Coping with Rejection
You know the shill – once you’re published with a *real* publisher (your definition of ‘real’ goes here – whatever it may be) – you’ll never have to worry about rejection again. I wish. Rejection happens. I got one just yesterday.
Sure, you can go into a tailspin wondering what’s wrong with your story. You can obsess over the fact that it must not have had enough action, or enough sex, or enough tension, and maybe that typo you found AFTER you’d sent the submission really was the death knell… Or you can stop and realize that rejection is a business decision. Nothing more. Nothing less. It’s not personal. All right. If your rejection letter/email says ‘you’re ugly and your mother dresses you funny’, then you might could take that personally. Anything else, though? No. “Not right for us at this time” means precisely that.
Sure, it could be because the writing bites. It’s a thought I have to entertain about my project that was rejected yesterday – just cause Berkley published two books and a novella – it doesn’t mean that every story idea I have (or you have) is going to be a home run. How do you cope with that, though? I think it was Stella Cameron and Jayne Ann Krentz who said at a workshop that you get twenty-four hours to bitch, moan and otherwise gnash your teeth. Then get over it and get back to work.
I like thinking about rejection as a message. No. Not one that screams “You suck”, though that occassionally pops into my head. I like thinking of it as a pointer from the universe at large, one that says ‘this story doesn’t belong here – there’s someplace better suited for it and for you’. Yeah, it’s a quasi-religious thing about trust. It makes me a tad uncomfortable, but it’s worked pretty darned well so far. Every time I’ve ever not gotten something I thought I wanted it turned out to be to my advantage. Example: There was a job. Didn’t get it. Got angry and upset before I reminded myself that there must be a really good reason I didn’t get what I’d wanted. Three weeks later, the company had been sold and the northwest division dismantled, dumping the entire workforce out into the market. By that time, though, I was gainfully employed at a killer little game company. So, yes. Trust.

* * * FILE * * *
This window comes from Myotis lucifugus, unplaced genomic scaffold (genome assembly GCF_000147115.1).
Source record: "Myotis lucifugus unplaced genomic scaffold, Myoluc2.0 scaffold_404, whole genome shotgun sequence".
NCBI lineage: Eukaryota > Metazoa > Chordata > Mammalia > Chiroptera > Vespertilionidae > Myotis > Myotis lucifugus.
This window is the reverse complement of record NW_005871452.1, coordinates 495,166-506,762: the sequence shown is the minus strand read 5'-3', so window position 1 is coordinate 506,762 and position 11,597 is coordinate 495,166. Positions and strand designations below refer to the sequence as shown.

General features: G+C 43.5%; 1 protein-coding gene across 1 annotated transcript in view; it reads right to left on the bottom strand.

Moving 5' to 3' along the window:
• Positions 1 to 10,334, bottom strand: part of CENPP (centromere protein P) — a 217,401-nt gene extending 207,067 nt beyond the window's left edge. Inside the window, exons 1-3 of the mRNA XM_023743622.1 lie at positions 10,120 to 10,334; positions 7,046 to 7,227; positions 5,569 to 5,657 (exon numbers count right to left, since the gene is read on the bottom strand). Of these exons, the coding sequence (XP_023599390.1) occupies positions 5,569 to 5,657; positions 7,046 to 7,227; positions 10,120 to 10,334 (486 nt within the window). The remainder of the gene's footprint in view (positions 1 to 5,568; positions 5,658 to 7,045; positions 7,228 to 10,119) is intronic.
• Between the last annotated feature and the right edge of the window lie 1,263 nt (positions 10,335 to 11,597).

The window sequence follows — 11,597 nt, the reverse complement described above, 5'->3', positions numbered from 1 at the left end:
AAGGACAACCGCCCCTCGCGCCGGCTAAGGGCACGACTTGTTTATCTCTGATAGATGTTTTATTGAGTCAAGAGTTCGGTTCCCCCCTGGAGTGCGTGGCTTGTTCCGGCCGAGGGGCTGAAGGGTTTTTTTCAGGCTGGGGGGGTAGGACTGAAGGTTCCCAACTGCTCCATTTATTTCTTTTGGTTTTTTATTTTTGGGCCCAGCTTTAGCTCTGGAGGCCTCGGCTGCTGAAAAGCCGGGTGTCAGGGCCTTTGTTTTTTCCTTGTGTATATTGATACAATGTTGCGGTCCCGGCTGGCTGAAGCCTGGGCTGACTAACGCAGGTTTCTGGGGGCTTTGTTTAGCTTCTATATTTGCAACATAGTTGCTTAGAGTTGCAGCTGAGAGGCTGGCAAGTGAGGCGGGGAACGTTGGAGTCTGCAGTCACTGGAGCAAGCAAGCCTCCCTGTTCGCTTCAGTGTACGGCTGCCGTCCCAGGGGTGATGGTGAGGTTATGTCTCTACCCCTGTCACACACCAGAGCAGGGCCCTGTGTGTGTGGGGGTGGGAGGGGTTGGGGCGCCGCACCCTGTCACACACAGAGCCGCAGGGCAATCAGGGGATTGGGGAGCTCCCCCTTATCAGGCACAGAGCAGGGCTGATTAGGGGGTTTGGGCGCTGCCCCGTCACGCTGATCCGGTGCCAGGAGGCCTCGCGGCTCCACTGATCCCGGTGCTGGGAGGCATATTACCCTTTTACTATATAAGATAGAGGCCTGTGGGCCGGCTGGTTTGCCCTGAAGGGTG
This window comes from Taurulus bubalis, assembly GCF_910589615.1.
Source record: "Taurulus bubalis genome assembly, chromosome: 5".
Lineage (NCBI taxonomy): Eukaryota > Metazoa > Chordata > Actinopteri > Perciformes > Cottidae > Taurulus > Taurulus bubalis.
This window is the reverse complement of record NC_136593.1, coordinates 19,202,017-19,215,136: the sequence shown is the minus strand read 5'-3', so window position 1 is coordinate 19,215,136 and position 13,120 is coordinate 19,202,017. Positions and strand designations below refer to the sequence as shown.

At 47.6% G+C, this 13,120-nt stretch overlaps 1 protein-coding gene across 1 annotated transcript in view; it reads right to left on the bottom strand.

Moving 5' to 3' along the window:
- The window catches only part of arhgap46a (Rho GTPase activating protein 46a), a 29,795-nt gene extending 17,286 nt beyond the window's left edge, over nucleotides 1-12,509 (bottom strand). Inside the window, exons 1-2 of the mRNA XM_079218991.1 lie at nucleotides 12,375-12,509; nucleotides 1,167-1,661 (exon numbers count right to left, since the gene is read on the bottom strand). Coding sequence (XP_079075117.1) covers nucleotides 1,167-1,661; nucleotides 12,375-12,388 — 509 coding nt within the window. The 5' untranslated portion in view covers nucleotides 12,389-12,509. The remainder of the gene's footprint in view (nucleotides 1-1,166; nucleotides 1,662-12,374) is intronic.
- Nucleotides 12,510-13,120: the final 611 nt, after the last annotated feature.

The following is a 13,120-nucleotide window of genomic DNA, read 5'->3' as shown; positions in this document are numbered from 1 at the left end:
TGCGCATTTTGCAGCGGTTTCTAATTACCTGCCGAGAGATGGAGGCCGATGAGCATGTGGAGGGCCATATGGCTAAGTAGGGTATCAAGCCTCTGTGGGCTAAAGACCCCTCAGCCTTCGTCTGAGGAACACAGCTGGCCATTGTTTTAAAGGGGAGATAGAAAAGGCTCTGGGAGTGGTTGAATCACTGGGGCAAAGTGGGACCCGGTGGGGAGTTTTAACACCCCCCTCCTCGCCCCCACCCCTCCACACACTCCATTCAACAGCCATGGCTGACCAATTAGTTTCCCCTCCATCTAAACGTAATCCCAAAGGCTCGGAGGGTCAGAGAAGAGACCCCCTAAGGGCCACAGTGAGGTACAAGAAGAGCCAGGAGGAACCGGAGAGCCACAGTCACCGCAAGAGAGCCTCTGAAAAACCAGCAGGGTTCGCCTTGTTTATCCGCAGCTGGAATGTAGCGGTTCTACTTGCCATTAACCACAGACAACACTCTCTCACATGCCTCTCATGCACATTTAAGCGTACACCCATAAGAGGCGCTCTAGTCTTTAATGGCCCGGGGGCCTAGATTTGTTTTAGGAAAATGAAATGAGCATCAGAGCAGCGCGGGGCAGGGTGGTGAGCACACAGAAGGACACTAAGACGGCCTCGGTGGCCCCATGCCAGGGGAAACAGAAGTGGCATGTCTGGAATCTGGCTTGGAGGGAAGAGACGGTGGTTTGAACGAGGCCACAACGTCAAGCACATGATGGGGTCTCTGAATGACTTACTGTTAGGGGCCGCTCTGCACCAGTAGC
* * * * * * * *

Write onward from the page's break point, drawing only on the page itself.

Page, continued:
Another option for coping – one I’ll be using on this project that got it’s very own pink slip – taking a long, hard look at the story and deciding whether it’s right. Please tell me you know what I mean. When I started writing this story, it began as one thing (an erotica), but quickly morphed away from that into something more action-adventury. To submit the story to the particular line I thought I wanted, I flushed the action-adventure and went for straight heat – though it never did live up to the erotica label. But now that it’s been tossed out of the box I’d designed it to fit into, I can go back and question the characters and the story. What does it want to be? What do I want it to be? From there, I can run so many different directions. So is that a coping mechanism? Viewing a rejection as a kind of freedom?
Ultimately, I suspect that how you cope with rejection is far less important than doing it. Though I want to know how other people handle getting those awful ‘gee, thanks but no thanks’ messages. I’m going to guess that chocolate figures prominently. I think it comes down to remembering that no one can give up on you except you. Don’t. You’re better than that. And when you need a bit of inspiration to not give up on you – have a look at this video. You’ve probably already seen it. Doesn’t matter. It’s worth watching again to remind yourself that you’re the one with the power to create something. And if you have that power, do you also have an obligation, do you think?